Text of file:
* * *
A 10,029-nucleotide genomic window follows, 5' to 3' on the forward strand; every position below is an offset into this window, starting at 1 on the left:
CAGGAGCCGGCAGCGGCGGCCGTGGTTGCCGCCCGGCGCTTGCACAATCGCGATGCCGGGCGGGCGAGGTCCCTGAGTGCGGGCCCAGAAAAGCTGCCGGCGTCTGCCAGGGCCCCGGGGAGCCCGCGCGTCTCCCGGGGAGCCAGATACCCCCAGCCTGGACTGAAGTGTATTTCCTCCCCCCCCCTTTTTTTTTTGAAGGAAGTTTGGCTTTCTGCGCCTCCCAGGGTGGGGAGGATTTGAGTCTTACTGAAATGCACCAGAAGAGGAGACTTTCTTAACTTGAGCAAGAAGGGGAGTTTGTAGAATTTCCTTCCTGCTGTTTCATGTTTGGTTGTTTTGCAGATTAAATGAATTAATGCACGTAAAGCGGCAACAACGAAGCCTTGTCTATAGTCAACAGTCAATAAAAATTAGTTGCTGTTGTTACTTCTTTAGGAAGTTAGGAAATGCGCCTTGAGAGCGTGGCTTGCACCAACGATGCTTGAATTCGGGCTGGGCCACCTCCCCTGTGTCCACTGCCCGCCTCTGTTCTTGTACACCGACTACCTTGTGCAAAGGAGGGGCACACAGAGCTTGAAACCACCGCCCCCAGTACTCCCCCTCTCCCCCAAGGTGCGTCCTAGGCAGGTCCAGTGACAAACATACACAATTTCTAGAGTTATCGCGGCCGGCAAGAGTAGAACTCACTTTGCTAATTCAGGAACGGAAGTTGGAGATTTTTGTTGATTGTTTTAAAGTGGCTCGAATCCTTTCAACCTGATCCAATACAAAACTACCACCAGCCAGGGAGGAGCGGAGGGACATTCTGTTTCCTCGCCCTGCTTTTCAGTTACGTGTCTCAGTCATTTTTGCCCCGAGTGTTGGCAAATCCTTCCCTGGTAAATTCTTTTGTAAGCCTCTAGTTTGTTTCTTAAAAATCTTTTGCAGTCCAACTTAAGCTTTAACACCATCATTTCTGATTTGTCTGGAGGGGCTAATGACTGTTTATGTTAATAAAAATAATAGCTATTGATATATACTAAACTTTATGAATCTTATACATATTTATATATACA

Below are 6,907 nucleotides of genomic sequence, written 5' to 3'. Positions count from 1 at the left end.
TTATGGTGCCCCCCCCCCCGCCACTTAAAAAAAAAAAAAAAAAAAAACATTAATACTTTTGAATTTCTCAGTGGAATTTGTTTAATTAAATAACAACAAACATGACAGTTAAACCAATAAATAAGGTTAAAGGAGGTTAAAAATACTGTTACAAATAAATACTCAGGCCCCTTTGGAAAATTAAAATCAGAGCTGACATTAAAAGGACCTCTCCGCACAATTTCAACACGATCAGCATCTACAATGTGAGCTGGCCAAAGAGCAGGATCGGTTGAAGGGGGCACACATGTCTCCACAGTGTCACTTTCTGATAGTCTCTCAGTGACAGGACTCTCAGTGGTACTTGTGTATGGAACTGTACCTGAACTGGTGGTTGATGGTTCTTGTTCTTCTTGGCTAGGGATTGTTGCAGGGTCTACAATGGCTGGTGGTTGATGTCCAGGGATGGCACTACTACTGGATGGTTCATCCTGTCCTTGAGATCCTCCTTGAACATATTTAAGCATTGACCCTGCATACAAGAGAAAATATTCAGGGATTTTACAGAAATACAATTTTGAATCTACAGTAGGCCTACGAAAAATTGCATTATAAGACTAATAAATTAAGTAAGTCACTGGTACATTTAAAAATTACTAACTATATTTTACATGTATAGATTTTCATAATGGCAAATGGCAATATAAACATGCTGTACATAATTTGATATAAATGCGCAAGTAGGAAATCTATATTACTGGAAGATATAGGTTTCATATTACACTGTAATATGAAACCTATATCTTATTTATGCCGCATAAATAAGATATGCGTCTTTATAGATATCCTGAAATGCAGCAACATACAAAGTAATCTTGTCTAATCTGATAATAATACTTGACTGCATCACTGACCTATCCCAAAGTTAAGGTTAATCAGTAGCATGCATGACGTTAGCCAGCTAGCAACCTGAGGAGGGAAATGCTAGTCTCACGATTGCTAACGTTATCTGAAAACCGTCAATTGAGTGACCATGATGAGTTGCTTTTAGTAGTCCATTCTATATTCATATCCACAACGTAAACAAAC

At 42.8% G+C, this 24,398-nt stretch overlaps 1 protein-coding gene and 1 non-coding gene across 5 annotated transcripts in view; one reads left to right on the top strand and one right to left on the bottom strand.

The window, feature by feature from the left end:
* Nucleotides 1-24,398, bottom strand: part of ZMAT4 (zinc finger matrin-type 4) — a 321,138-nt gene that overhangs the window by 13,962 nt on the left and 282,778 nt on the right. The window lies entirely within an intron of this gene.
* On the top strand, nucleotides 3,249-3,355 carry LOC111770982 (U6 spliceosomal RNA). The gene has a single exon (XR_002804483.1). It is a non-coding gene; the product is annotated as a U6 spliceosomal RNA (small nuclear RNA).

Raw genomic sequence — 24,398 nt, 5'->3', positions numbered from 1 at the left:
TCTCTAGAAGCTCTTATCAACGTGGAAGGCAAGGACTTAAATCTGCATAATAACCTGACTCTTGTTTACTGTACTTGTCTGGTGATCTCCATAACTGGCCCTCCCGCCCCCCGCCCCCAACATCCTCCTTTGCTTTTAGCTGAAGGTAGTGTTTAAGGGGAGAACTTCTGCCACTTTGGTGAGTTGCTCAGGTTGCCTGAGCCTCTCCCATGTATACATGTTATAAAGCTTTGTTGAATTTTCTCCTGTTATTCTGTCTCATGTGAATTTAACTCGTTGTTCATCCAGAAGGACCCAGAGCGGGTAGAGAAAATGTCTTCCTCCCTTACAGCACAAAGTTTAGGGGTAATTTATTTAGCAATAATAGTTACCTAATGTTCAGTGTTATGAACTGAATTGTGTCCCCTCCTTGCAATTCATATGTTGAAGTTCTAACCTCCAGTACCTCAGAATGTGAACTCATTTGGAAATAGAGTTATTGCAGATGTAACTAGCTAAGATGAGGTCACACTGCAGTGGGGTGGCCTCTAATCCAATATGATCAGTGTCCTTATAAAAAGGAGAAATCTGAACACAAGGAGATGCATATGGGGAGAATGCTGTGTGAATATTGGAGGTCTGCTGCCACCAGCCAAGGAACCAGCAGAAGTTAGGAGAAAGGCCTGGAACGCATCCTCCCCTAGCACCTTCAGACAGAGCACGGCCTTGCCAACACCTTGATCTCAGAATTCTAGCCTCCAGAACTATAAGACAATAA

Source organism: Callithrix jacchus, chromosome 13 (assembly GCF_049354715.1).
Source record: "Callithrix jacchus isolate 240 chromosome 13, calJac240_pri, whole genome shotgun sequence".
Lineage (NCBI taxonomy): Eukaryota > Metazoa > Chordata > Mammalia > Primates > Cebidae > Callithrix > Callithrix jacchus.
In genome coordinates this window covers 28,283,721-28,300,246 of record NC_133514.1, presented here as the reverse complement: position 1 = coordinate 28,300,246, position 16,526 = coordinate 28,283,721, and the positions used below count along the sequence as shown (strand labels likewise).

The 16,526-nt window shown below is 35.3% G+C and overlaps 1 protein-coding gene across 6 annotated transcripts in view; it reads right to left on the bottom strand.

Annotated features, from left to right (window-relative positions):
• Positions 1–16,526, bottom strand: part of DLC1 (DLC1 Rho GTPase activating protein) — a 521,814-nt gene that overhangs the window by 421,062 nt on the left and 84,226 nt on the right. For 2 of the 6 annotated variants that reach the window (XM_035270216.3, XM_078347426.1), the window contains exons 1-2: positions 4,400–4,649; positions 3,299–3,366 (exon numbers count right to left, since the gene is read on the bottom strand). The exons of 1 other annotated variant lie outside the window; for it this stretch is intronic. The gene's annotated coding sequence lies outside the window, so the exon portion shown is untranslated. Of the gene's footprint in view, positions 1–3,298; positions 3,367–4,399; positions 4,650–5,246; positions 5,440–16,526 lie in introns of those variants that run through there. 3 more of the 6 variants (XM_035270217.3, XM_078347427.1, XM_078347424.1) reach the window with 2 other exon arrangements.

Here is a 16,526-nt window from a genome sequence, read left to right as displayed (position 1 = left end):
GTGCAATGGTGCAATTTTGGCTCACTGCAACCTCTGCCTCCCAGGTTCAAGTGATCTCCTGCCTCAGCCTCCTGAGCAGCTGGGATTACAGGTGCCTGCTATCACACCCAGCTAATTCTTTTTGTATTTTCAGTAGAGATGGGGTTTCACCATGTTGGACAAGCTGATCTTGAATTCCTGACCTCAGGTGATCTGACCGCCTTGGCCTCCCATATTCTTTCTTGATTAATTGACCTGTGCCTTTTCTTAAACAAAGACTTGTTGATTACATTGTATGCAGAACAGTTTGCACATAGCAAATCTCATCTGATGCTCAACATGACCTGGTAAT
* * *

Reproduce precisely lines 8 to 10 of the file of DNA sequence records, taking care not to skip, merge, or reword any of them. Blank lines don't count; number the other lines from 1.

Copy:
* On the top strand, nucleotides 3,249-3,355 carry LOC111770982 (U6 spliceosomal RNA). The gene has a single exon (XR_002804483.1). It is a non-coding gene; the product is annotated as a U6 spliceosomal RNA (small nuclear RNA).

Raw genomic sequence — 24,398 nt, 5'->3', positions numbered from 1 at the left:
TCTCTAGAAGCTCTTATCAACGTGGAAGGCAAGGACTTAAATCTGCATAATAACCTGACTCTTGTTTACTGTACTTGTCTGGTGATCTCCATAACTGGCCCTCCCGCCCCCCGCCCCCAACATCCTCCTTTGCTTTTAGCTGAAGGTAGTGTTTAAGGGGAGAACTTCTGCCACTTTGGTGAGTTGCTCAGGTTGCCTGAGCCTCTCCCATGTATACATGTTATAAAGCTTTGTTGAATTTTCTCCTGTTATTCTGTCTCATGTGAATTTAACTCGTTGTTCATCCAGAAGGACCCAGAGCGGGTAGAGAAAATGTCTTCCTCCCTTACAGCACAAAGTTTAGGGGTAATTTATTTAGCAATAATAGTTACCTAATGTTCAGTGTTATGAACTGAATTGTGTCCCCTCCTTGCAATTCATATGTTGAAGTTCTAACCTCCAGTACCTCAGAATGTGAACTCATTTGGAAATAGAGTTATTGCAGATGTAACTAGCTAAGATGAGGTCACACTGCAGTGGGGTGGCCTCTAATCCAATATGATCAGTGTCCTTATAAAAAGGAGAAATCTGAACACAAGGAGATGCATATGGGGAGAATGCTGTGTGAATATTGGAGGTCTGCTGCCACCAGCCAAGGAACCAGCAGAAGTTAGGAGAAAGGCCTGGAACGCATCCTCCCCTAGCACCTTCAGACAGAGCACGGCCTTGCCAACACCTTGATCTCAGAATTCTAGCCTCCAGAACTATAAGACAATAA